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IncubMe: everything you need to know about Algeria’s new incubator

Algeria has a new incubator, this after Algiers-based IncubMe launched this week on Monday at a conference in the country’s capital.

IncubMe co-founder and general manager Kamel Oumnia told Ventureburn in an email yesterday (3 May) that the idea behind IncubMe’s launch was inspired by the lack of incubators in Algeria — despite there being great opportunities for doing business in the country.

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IncubMe plans on incubating between 20 and 30 entrepreneurs per year

The multisectoral incubator is looking at selecting between 20 and 30 entrepreneurs or projects per year.

“We’ll choose the best projects and give the entrepreneurs all the advice and training they need. Our priority is on coaching. No one is doing that here, so we’ll be the first incubator focused on coaching,” said Oumnia.

The incubator intends to partner with corporates in investing in programme participants, assist with prototyping, and to provide entrepreneurs with access to their networks.

Oumnia said the incubator will also partner with academic institutions and professional associations to provide IncubMe with specialist coaches.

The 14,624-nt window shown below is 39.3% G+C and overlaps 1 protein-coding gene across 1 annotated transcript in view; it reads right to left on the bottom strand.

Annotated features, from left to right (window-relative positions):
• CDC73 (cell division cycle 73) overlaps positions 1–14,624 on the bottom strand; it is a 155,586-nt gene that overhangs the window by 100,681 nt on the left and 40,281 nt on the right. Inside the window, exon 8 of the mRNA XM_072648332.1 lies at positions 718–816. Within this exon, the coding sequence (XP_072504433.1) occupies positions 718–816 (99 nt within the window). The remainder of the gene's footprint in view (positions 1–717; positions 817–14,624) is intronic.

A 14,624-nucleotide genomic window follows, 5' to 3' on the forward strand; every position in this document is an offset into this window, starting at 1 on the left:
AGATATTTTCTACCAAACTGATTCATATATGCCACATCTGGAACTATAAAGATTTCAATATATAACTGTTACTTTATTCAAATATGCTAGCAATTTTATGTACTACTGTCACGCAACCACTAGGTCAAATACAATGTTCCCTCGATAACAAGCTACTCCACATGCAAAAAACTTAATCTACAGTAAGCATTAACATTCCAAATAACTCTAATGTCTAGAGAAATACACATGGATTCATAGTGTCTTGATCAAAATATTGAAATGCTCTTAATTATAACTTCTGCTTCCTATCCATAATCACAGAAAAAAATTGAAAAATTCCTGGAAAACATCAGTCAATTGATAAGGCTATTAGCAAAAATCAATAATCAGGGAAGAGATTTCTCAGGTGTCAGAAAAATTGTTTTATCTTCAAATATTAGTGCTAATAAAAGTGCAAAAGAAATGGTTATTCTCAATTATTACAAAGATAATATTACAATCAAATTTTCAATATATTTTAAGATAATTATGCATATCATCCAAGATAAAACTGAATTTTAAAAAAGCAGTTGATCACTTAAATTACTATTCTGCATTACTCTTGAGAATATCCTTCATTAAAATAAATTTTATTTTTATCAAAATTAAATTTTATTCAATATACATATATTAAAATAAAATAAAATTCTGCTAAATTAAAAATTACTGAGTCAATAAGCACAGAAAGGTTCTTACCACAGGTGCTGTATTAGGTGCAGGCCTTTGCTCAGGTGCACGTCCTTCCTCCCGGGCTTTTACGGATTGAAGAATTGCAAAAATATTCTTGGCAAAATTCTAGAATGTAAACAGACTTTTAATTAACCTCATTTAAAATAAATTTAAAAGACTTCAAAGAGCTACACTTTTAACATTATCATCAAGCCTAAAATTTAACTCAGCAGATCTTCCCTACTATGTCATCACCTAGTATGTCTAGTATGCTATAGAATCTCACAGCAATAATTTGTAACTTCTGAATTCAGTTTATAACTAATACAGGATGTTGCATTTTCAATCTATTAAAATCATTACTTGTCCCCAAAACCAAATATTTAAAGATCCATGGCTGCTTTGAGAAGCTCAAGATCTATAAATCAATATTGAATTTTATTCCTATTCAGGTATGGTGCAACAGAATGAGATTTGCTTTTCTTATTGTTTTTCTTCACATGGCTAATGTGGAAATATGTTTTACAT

Some of the incubator’s partners include smart footwear companies Digitsole and Zhor Tech, Frater-Razes Laboratories, and research and consultancy firm Oxford Business Group.

IncubMe’s incubation programme will run for between six and 18 months. Programme participants will be provided with accommodation as well as personal coaching. In addition, the incubator will help entrepreneurs seek funding.

“IncubMe is a five star incubator. Due to our partnership with major companies, we’ll provide all the entrepreneurs needs within the incubator for free, including transport, housing, coaching, mentoring and a stipend,” said Oumnia.

Oumnia said response to the incubator launch has been overwhelming, with a lot of people calling and emailing to enquire about the incubator.

Some of the biggest issues facing Algerian startups, he said, are around funding, business support and training.

He said although the Algerian government is supportive of startups and entrepreneurs, it is “not doing the right things”.

Algerian startups have access to a business financing scheme which provides entrepreneurs with money to buy equipment. Oumnia believes that although the initiative is helpful, it does not address the other issues entrepreneurs are facing — getting products to market and mentorship.

“Providing funds for young entrepreneurs is not the solution. Coaching and training sessions give better results,” he said.

Oumnia acknowledged that the state cannot do everything alone. He believes private initiatives like IncubMe play a crucial role in building new and modern companies.

“The government must also support these initiatives,” he said.

Featured image: IncubMe via Facebook

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